Rabbi Shmuel Weiss
There is much to talk about in this week’s Torah portion - from the plagues to Passover to phylacteries. But I want to discuss a familiar topic that has suddenly become much clearer to me, for the events of the day have opened up a whole new insight to this classic issue.
Pharaoh is given 10 plagues, as we all know. He sees Egypt's economy ruined, his land decimated, his gods totally humiliated. But he remains stubborn through it all, refusing to let the Jewish people out of slavery.
At each step we are told, "God hardened Pharaoh's heart." And so we ask, "Why blame Pharaoh when God seems to be the real cause of his remaining obstinate?"
One of the more cogent explanations of this puzzle is that God acted to make Pharaoh impervious to all the outside considerations for freeing the Jews. That is, every time Pharaoh was about to relent for social, political or economic reasons, God steps in to harden Pharaoh's heart, so he can express his true feelings and respond purely to the core issue involved: Should I free the Jewish people because it is the right thing to do, because it is immoral to deny another's freedom?
And each time, when Pharaoh searches his heart of hearts for an answer, he remains mean-spirited and says, "No!"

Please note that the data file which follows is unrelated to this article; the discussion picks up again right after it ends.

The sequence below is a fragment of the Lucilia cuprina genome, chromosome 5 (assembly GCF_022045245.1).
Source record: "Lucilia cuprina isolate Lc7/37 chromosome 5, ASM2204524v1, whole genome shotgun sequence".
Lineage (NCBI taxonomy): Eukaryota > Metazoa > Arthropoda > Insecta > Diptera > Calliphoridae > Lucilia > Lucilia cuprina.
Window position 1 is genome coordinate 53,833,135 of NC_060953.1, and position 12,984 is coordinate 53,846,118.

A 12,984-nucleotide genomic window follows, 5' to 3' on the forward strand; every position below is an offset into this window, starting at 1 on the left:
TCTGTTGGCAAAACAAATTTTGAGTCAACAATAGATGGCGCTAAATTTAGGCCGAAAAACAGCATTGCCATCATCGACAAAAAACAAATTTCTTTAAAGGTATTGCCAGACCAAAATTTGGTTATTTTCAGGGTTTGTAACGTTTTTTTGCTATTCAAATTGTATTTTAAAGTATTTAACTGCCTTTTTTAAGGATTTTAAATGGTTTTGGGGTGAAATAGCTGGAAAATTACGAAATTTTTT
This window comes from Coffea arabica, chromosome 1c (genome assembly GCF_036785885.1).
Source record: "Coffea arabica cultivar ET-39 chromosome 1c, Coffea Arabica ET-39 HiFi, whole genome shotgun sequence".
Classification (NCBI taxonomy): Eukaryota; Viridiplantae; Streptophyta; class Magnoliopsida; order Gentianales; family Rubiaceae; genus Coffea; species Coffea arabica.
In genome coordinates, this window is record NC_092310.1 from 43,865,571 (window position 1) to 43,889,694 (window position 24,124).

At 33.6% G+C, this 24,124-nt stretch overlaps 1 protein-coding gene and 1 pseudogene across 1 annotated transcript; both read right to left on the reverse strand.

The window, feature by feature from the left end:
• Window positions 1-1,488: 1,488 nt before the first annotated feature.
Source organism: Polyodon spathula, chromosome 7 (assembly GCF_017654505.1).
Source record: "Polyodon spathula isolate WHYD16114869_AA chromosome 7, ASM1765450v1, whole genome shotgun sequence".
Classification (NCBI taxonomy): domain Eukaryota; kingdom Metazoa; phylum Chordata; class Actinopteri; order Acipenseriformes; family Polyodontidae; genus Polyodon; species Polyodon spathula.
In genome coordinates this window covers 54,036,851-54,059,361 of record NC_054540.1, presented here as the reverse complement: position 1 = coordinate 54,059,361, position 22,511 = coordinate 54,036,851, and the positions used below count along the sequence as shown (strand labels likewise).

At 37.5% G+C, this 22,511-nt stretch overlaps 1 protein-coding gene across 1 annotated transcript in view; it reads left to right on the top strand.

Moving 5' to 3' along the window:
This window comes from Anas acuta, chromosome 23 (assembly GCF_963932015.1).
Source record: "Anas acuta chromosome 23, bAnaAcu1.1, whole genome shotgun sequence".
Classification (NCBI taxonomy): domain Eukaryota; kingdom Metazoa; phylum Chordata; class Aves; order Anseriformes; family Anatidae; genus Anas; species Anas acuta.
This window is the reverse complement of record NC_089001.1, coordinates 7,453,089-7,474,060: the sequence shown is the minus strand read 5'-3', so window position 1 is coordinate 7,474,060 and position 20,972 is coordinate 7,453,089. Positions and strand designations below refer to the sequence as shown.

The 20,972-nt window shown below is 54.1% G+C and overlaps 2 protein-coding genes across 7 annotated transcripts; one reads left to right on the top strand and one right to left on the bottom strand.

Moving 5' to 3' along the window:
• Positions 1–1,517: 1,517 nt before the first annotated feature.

The net result is quite positive: Rather than depart Egypt for just three days (Moses' first request), the Jewish people leave forever. Instead of being granted some miserable days off from their labor - and then returning to bondage – the Jewish people leave Egypt with "hand held high" and become a glorious nation, while mighty Egypt self-destructs at the shore of the Red Sea.
Now think about what is happening in our own day: Israel offers unprecedented concessions to our enemy, willing to hand over more land and privileges than we had ever imagined. All our enemy has to do is pretend to go along, and then once they have the land, they violate the agreement - as they have always done before.
Yet over and over again, our enemy rejects our offer, perpetrating heinous acts of despicable violence, showing us their true face. Each time we are on the verge of "giving away the farm," God performs an amazing act of kindness by hardening Arafat's heart, causing him to discard all the rational, obvious reasons for signing a peace deal, forcing him to confront only one question: "Do we want to make peace with the Jewish people? And always his answer is a resounding, "No!"
Thus the many painful "plagues" we now experience, the results of Arafat's stubbornness, are really blessings in disguise, for they guarantee that – even in spite of ourselves - we shall cede nothing and emerge triumphant.
Rabbi Shmuel Weiss, a close friend of the Torah from Dixie family, is the director of the Jewish Outreach Center in Rana'ana, Israel.
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